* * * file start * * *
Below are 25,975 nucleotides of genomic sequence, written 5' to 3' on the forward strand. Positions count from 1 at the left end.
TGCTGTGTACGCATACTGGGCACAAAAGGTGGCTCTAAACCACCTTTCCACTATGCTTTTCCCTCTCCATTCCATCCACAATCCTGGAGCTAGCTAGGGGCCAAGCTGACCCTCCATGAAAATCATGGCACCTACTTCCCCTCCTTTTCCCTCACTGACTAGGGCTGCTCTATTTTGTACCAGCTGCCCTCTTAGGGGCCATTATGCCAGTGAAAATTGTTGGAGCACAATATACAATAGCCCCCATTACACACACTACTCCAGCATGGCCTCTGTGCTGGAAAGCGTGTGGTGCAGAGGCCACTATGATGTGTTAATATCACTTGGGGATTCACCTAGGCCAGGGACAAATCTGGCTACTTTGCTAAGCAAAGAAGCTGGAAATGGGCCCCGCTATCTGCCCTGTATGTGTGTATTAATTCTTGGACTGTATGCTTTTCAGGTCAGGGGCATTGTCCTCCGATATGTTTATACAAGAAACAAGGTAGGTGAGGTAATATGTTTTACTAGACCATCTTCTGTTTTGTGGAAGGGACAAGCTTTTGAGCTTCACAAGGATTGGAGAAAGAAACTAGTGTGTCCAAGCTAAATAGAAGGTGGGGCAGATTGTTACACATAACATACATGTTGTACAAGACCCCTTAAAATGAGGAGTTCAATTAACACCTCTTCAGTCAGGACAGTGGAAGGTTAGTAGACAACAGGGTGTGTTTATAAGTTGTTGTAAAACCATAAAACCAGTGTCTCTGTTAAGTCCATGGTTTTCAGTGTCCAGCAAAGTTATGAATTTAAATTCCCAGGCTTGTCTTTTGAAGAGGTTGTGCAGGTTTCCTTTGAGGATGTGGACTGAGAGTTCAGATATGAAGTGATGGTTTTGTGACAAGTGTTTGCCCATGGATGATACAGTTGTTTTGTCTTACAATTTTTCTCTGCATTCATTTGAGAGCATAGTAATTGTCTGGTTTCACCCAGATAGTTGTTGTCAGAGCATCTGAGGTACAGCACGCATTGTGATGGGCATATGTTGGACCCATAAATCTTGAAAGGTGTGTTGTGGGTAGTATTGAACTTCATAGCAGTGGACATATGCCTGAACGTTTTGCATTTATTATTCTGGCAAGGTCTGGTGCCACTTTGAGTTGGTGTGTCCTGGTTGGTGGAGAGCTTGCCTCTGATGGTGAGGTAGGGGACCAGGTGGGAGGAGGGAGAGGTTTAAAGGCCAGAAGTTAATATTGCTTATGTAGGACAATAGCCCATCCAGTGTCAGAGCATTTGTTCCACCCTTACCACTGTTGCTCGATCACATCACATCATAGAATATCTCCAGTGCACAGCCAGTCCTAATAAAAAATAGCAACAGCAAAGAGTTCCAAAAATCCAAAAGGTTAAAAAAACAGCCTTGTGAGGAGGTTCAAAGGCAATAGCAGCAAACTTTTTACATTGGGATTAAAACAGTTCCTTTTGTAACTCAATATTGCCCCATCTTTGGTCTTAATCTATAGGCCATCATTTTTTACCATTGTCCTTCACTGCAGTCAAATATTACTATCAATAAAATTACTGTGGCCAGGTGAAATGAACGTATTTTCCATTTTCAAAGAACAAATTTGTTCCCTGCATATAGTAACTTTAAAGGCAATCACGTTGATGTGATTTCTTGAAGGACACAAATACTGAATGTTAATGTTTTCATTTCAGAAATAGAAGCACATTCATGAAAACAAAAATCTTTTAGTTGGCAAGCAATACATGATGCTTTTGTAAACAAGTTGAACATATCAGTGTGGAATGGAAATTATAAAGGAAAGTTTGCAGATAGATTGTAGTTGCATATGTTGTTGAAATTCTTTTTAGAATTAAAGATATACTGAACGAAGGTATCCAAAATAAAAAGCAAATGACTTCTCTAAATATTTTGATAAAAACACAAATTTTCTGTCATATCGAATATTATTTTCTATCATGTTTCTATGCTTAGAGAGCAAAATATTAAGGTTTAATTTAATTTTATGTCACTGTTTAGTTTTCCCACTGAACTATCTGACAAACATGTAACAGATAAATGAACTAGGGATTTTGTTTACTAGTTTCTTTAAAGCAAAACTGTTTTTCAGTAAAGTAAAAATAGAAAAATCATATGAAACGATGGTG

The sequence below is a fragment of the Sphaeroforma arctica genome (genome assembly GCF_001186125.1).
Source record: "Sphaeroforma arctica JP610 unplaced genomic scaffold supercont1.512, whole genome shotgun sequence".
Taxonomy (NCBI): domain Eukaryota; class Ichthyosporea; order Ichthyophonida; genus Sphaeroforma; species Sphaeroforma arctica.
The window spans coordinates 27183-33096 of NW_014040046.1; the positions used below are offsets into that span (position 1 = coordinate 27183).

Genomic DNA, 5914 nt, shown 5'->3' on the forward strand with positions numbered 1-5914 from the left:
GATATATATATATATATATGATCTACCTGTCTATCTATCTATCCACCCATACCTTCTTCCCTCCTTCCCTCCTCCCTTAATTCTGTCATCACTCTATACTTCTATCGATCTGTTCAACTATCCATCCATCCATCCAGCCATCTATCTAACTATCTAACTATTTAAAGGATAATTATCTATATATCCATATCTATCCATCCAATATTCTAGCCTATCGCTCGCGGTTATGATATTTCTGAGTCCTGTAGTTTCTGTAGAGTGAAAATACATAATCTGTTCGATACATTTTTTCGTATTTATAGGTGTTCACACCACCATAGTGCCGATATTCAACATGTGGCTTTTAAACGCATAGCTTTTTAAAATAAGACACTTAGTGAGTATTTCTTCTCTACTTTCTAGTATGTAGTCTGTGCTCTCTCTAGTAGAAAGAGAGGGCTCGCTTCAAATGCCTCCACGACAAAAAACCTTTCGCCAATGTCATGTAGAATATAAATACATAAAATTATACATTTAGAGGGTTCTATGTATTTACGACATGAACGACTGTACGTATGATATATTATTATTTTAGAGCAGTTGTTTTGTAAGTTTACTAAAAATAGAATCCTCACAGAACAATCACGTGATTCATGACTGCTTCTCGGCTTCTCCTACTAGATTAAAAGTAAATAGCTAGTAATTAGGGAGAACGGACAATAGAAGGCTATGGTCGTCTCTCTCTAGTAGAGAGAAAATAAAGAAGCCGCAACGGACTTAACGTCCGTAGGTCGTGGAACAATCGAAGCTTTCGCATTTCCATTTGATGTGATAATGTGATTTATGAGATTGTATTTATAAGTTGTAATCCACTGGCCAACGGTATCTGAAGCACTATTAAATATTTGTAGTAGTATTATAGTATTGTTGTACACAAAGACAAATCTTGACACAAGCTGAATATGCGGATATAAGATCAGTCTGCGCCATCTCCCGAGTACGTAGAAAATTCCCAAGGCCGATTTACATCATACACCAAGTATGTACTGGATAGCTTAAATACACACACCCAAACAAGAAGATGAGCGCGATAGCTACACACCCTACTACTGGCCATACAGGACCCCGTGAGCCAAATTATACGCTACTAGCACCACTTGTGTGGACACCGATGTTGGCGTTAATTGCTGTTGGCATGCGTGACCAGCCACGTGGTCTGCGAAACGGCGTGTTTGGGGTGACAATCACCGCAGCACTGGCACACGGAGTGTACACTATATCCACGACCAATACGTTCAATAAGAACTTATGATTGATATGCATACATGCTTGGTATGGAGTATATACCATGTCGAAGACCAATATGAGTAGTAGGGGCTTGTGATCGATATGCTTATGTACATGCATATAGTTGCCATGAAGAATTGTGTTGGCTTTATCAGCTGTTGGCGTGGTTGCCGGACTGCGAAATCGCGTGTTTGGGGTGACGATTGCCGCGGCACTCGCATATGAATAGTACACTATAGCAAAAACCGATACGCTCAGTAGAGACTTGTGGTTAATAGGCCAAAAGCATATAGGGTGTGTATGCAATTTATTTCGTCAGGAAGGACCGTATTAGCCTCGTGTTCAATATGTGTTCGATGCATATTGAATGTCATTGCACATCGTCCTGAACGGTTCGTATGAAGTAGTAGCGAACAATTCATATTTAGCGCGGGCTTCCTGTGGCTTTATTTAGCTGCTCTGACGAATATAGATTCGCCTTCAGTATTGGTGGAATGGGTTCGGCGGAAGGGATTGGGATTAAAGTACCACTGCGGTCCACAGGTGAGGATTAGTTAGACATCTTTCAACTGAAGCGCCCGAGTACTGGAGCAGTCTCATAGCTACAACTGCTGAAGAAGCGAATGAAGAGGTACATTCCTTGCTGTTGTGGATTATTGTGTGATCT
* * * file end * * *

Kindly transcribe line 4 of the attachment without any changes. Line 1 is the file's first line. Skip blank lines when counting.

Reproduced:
Source record: "Sphaeroforma arctica JP610 unplaced genomic scaffold supercont1.512, whole genome shotgun sequence".